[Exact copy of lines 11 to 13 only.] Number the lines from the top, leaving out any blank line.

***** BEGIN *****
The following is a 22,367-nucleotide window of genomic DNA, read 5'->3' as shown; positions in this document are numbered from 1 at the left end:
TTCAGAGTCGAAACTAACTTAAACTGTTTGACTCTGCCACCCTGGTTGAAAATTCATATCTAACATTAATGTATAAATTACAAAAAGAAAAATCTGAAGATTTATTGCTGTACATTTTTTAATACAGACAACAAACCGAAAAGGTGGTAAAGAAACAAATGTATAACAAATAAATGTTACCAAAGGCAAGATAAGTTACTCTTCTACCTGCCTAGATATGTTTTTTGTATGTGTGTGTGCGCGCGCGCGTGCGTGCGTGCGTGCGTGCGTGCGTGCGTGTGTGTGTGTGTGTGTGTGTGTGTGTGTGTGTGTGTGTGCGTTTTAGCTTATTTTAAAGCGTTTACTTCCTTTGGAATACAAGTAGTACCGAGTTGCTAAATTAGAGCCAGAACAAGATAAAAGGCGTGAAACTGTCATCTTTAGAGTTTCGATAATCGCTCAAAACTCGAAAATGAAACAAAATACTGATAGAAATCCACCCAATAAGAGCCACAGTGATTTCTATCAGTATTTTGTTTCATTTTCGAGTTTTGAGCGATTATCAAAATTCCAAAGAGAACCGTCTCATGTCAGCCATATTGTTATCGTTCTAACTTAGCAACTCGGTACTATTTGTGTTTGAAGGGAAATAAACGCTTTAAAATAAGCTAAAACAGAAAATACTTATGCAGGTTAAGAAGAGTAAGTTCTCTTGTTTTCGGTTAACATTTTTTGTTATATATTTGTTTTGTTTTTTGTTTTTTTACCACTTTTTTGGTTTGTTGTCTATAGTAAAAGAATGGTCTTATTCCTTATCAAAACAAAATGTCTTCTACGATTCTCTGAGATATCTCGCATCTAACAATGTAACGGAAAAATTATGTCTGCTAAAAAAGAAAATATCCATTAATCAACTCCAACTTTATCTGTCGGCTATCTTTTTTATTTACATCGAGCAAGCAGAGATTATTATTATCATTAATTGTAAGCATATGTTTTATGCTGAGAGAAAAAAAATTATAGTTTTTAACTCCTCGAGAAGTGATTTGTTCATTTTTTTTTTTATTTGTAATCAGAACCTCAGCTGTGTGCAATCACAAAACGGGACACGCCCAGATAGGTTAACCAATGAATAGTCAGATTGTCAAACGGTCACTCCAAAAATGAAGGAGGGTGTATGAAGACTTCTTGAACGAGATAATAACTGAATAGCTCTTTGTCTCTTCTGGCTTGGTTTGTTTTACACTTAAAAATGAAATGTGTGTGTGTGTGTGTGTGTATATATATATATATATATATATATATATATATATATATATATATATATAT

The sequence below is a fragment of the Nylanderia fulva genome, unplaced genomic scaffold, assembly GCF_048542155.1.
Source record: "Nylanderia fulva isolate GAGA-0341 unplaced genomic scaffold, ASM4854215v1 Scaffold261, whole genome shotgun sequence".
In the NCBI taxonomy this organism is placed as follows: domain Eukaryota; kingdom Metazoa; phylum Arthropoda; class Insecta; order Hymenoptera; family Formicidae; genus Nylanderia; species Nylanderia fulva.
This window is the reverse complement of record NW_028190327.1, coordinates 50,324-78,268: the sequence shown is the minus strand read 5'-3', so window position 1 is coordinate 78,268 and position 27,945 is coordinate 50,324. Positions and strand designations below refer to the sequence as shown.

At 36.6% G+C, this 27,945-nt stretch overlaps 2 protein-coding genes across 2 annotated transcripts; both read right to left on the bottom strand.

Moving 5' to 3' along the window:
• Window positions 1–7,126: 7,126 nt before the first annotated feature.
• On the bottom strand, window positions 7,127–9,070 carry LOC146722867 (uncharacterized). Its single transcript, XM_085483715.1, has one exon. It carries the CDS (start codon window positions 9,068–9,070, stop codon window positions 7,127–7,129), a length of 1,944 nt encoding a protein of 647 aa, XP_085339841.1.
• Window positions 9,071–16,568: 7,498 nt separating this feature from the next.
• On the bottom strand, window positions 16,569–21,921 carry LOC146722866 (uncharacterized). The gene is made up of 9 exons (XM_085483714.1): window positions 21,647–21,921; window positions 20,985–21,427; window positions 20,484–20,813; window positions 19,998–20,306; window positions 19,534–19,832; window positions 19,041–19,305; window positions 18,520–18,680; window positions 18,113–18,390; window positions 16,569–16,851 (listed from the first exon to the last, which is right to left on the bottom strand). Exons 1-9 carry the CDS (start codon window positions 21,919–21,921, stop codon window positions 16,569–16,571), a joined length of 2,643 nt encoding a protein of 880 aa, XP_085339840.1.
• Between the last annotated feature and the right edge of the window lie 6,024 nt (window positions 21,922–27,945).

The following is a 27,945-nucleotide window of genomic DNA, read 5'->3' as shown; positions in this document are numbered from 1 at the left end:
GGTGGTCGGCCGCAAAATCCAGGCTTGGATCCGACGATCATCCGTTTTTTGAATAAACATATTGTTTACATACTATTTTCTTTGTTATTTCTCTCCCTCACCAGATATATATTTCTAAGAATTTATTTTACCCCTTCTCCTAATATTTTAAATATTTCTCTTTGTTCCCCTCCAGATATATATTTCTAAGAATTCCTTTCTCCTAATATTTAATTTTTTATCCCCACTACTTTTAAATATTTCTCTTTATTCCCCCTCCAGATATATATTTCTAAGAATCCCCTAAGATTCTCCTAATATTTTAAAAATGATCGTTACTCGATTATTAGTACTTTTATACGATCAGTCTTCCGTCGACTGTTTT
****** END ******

• Window positions 9,071–16,568: 7,498 nt separating this feature from the next.
• On the bottom strand, window positions 16,569–21,921 carry LOC146722866 (uncharacterized). The gene is made up of 9 exons (XM_085483714.1): window positions 21,647–21,921; window positions 20,985–21,427; window positions 20,484–20,813; window positions 19,998–20,306; window positions 19,534–19,832; window positions 19,041–19,305; window positions 18,520–18,680; window positions 18,113–18,390; window positions 16,569–16,851 (listed from the first exon to the last, which is right to left on the bottom strand). Exons 1-9 carry the CDS (start codon window positions 21,919–21,921, stop codon window positions 16,569–16,571), a joined length of 2,643 nt encoding a protein of 880 aa, XP_085339840.1.
• Between the last annotated feature and the right edge of the window lie 6,024 nt (window positions 21,922–27,945).